“William’s Winter Nap,” written by Linda Ashman and illustrated by Chuck Groenink (Disney Hyperion Books, 2017, 40 pages, ages 3-5, $17.99) Ah, I do love a rhyming book. :) “They all say, ‘Wait! We’ll scooch a bit. There’s room for… somehow we’ll fit.” Fits well with the Bruce books. Sometimes we end up with a few more roommates than we started out with. Lovely illustrations, a sweet story, and snowflakes? Animals? Coziness? You can’t go wrong.

Have a great weekend, everyone.

xo

wm

What’s on My Nightstand: Friday Night Edition; plus, my Dad’s gardening journal, circa 1966-1968

September 8th, 2017

Nothing like being in the middle of moving to make me realize, man. I have too much stuff. But I keep thinking, tripping down memory lane, and something will randomly come to mind. A day or two later, the item will pop up. It’s a bit odd, but I like it. The baby quilts my aunties made when the kids were born; my grandma’s books; my ice skates, lol.

I’m always reading five or 10 books at a time, bad habit/great habit. But when I’m stressed? Like when I’m moving? omg omg the table is covered. Here’s a sampling:

* “Heartburn,” by Nora Ephron (for the 20th time). So good, only gets funnier, and more poignant, every time I read it.
* “Skinny Dip,” by Carl Hiaasen (yes, yes, yes)
* “My Dad Lives in a Downtown Motel,” by Peggy Mann (great “New York kid” book about a boy who is struggling with his parents’ split. And yes, those of you with 1970s memories, it was an ABC Afterschool Special. Why don’t the networks get rid of some of the reality shows and bring back the ABC Afterschool Specials, stat.)
* “Saving Tarboo Creek: One Family’s Quest to Heal the Land,” by Scott Freeman
* “Spanish Now! Level 1″ (Barron’s)

Uh. Yeah. So tomorrow, I’ll write some real book reviews, y’all. Because it’s almost fall, and that means new titles and lots of them.

I was thinking of my dad’s gardening journal, as I was sorting and packing my gardening books. The entries written out so neatly in his handwriting. Two days later… found it. :) It’s in a brown leather binder from Portland State College (now Portland State University), his alma mater and mine. Very cool. There are a few pages of overlooked math notes in the back of the book. In the front, notes about our yard. He and my mom bought our house in 1966, when I was two. (Math!)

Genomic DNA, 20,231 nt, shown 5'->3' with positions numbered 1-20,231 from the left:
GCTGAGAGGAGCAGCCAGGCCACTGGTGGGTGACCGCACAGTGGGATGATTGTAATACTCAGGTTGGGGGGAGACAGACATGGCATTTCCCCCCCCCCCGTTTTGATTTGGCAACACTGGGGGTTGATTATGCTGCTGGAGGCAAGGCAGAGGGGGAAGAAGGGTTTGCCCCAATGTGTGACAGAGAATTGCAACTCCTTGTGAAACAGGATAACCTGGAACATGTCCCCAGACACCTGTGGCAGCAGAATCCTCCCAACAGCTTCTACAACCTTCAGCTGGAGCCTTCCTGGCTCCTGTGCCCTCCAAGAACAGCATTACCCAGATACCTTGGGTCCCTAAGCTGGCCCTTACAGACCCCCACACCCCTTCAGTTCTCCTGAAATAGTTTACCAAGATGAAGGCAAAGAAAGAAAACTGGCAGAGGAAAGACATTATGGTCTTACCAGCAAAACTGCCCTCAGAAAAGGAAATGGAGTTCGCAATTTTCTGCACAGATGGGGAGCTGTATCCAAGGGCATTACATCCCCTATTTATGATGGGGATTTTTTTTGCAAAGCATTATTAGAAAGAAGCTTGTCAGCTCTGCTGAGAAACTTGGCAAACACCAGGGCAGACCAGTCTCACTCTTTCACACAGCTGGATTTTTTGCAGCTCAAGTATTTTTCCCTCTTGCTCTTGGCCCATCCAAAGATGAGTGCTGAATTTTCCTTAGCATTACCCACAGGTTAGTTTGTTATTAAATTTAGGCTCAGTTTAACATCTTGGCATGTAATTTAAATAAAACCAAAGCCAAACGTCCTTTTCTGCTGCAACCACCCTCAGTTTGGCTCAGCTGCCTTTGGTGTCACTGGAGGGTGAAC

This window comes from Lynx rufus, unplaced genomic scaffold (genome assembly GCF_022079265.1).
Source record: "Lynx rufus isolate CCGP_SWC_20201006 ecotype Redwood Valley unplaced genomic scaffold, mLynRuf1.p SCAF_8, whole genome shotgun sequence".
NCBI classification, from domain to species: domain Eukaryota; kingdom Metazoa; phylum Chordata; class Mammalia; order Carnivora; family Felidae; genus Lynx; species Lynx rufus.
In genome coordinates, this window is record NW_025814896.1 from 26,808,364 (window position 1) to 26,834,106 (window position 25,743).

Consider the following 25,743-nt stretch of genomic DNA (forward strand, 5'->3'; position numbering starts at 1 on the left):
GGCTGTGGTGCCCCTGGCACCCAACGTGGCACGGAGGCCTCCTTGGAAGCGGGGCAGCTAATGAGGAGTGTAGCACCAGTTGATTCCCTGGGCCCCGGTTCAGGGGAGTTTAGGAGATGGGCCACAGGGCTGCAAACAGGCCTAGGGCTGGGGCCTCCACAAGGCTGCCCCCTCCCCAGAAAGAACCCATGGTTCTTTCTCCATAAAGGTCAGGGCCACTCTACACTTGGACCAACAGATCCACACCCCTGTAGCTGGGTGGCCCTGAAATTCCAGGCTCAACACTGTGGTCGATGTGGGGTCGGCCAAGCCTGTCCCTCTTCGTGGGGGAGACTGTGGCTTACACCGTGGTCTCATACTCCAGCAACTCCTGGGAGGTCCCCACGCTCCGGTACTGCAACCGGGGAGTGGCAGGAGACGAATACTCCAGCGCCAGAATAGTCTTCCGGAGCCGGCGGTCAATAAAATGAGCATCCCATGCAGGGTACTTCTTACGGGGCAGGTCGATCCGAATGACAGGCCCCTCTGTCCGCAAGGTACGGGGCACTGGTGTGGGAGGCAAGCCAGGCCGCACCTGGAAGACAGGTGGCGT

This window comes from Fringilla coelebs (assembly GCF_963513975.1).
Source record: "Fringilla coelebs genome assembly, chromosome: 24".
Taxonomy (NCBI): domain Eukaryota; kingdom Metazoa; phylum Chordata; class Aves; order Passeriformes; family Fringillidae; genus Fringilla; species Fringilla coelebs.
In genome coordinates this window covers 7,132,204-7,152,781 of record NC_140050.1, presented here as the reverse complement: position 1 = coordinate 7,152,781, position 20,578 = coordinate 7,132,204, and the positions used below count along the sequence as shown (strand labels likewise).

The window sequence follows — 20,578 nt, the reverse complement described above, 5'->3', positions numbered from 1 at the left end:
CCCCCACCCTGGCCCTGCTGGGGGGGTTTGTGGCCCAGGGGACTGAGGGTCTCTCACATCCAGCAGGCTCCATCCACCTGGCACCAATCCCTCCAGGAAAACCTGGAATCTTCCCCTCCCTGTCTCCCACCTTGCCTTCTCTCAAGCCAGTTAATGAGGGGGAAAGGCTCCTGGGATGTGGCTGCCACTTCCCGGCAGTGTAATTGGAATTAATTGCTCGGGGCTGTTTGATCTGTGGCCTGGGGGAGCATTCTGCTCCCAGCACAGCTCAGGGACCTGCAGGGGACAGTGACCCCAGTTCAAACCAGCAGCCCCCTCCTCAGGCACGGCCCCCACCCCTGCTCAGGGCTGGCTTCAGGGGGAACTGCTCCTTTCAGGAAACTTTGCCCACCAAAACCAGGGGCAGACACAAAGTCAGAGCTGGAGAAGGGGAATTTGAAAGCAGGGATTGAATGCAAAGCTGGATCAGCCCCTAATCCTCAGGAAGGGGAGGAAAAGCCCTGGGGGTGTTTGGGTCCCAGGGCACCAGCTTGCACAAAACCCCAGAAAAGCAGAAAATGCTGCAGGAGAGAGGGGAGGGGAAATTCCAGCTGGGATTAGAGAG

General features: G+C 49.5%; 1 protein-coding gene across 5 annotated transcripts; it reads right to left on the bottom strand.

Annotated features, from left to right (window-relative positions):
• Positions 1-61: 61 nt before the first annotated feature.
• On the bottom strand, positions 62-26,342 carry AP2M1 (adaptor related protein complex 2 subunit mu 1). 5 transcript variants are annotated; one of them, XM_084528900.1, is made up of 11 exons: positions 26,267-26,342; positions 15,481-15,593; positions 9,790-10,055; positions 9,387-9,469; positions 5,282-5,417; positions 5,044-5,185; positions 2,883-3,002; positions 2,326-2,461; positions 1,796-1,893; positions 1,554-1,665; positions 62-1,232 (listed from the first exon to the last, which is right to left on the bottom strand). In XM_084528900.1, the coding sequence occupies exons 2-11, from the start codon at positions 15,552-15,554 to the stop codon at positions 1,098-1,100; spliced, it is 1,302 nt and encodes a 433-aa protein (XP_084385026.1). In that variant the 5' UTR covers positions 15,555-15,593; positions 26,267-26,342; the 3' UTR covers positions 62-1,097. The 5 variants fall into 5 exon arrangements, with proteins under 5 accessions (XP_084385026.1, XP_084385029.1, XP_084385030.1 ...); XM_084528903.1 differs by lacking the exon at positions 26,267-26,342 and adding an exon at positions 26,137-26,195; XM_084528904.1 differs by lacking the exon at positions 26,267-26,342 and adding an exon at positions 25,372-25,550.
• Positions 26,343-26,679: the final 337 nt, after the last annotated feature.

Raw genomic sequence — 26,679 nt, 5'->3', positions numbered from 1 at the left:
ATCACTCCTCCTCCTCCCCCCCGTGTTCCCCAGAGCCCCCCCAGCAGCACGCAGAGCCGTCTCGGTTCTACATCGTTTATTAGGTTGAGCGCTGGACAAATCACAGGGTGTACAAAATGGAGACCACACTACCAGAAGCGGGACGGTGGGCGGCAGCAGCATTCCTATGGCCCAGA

There’s a little N and some doodles in the front of the notebook. N for Nancy, I’m assuming. It’s possible, anyway.

And this entry:

“Roses: Prune from mid-February to mid-March, but weather permitting around March 1 is good time, as there could be some freezing around last of February.” etc.

Now the cool stuff… Well, to me anyway. The roses are gone now, but I remember them all in my head. Next house I get? I’m planting these exact ones:

“Planted : Feb. 5, 1966 Tropicana (Orange and Red). Twins’ gift for new home. Grown: Oregon” (The twins were his aunts, my great-aunties. I loved them so much! Loved, loved, loved.)

Planted: Feb. 6, 1966 Mister Lincoln (Red) Price $3.50, Grown: Texas

Planted: Nov. 6, 1966 Katherine T. Marshall Rose (pink, shaded with salmon) Price $1.29, Grown: Texas

Planted: Nov. 6, 1966 Lowell Thomas (lemon-chrome yellow) Price: $1.29, Grown Texas

Planted: Nov. 6, 1966 Talisman (scarlett-orange and rich yellow) Price: $1.29, Grown: Texas

Planted: June 30, 1968 Mt. Shasta (white blooms with delicate green petal base) Price: $3.00

Planted: June 30, 1968 Orchid Masterpiece (light purple) Price $3.00

Then details on the three pots of Pink Mediterranean Heather he planted, and the juniper, and the rhody (Unique Pale Yellow Tinged Peach)…

So many happy memories. Looking forward to making more. Which do I love more, plants or books? It’s a tie.

xo

wm